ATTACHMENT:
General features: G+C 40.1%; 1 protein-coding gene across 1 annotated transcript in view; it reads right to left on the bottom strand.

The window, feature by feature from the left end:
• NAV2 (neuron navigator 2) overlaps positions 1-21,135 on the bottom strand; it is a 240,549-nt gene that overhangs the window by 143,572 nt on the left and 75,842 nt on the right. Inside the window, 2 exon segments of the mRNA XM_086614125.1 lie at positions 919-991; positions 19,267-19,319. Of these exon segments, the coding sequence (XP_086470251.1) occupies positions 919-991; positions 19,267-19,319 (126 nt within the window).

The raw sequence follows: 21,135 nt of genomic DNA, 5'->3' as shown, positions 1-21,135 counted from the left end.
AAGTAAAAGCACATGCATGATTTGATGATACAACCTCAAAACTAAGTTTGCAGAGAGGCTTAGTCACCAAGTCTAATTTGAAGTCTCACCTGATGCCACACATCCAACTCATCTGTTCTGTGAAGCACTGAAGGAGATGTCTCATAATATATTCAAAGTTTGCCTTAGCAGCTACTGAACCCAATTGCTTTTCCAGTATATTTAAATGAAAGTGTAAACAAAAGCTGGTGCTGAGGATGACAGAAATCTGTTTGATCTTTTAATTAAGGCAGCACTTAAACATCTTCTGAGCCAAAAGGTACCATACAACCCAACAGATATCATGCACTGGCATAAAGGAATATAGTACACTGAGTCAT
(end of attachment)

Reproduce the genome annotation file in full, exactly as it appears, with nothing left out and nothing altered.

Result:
General features: G+C 40.1%; 1 protein-coding gene across 1 annotated transcript in view; it reads right to left on the bottom strand.

The window, feature by feature from the left end:
• NAV2 (neuron navigator 2) overlaps positions 1-21,135 on the bottom strand; it is a 240,549-nt gene that overhangs the window by 143,572 nt on the left and 75,842 nt on the right. Inside the window, 2 exon segments of the mRNA XM_086614125.1 lie at positions 919-991; positions 19,267-19,319. Of these exon segments, the coding sequence (XP_086470251.1) occupies positions 919-991; positions 19,267-19,319 (126 nt within the window).

The raw sequence follows: 21,135 nt of genomic DNA, 5'->3' as shown, positions 1-21,135 counted from the left end.
AAGTAAAAGCACATGCATGATTTGATGATACAACCTCAAAACTAAGTTTGCAGAGAGGCTTAGTCACCAAGTCTAATTTGAAGTCTCACCTGATGCCACACATCCAACTCATCTGTTCTGTGAAGCACTGAAGGAGATGTCTCATAATATATTCAAAGTTTGCCTTAGCAGCTACTGAACCCAATTGCTTTTCCAGTATATTTAAATGAAAGTGTAAACAAAAGCTGGTGCTGAGGATGACAGAAATCTGTTTGATCTTTTAATTAAGGCAGCACTTAAACATCTTCTGAGCCAAAAGGTACCATACAACCCAACAGATATCATGCACTGGCATAAAGGAATATAGTACACTGAGTCAT